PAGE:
Bonds

Houston mayoral candidate wants to bond for water fixes

A leading candidate to become Houston’s next mayor said the fourth-largest U.S. city needs a multibillion-dollar bond issue to overhaul a brittle water system.

Democrat John Whitmire, the longest-serving Texas state senator, said one of his main priorities as mayor would be repairing and upgrading a decrepit water-distribution network that springs as many as 1,000 leaks a day. As recently as November, a widespread systemic failure prompted a citywide boil order that shut schools, disrupted hospital operations and closed restaurants.

A crucial water-treatment plant on the city’s east side that failed last year “is very, very fragile,” Whitmire said in an interview at Bloomberg’s Houston office. “We have to do a major infrastructure program, not only water but certainly streets. Broken water mains are all over town so we’ve got to document that, we’ve got to convince the public that we’re using their money wisely and then we’ve got to ask them for more.”

Houston mayoral candidate John Whitmire, a Democratic state senator, says the city needs to borrow billions to fix its leaky water system.

Bloomberg News

He suggested tapping investors in the municipal bond market to raise the funds. Asked how large the debt sale would need to be, he said “billions.”

The cost for governments to borrow for infrastructure projects has risen after the Federal Reserve raised interest rates to slow down economic growth. Benchmark municipal bond yields are hovering around the highest in more than a decade.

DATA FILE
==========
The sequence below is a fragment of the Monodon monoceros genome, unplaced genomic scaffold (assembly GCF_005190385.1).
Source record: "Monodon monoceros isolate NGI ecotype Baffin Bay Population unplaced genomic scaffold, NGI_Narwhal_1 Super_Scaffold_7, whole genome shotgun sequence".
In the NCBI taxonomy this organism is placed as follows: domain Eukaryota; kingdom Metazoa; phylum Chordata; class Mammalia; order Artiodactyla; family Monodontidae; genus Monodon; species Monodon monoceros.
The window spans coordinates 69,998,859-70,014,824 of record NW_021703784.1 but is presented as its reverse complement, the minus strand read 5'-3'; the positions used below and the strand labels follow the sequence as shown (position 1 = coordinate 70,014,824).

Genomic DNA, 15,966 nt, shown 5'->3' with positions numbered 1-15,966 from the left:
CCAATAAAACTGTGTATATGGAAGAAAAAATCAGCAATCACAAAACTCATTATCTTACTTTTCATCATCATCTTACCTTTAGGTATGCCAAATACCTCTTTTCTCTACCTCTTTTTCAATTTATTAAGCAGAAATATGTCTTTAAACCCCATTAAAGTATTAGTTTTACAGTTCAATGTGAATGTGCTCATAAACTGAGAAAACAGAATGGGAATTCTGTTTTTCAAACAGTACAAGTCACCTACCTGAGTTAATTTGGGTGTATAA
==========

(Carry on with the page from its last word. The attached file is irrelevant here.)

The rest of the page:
Whitmire, 74, has 34% support from likely voters in the Nov. 7 election compared with 31% for his main rival, U.S. Representative Sheila Jackson Lee, who is also a Democrat, according to a poll released Tuesday by the University of Houston’s Hobby School of Public Affairs. If no candidate receives at least 51% of the vote, the top two finishers will go toe-to-toe in a December runoff.

Whitmire’s advantage over Jackson Lee in the November vote is within the survey’s margin of error. But in a hypothetical runoff, his lead widens to 50% compared with 36% for Jackson Lee, the poll showed.

Jackson Lee’s campaign didn’t make her available for an interview despite numerous requests. In multiple candidate forums over the past several weeks, she pledged to leverage her years of congressional experience to tap federal funds to fix municipal infrastructure.

In addition to Whitmire and Jackson Lee, there are 15 other candidates running for mayor in the nonpartisan November election. None of the others polled higher than 4%. Incumbent Sylvester Turner has held the office since 2016 and by law can’t seek another term.

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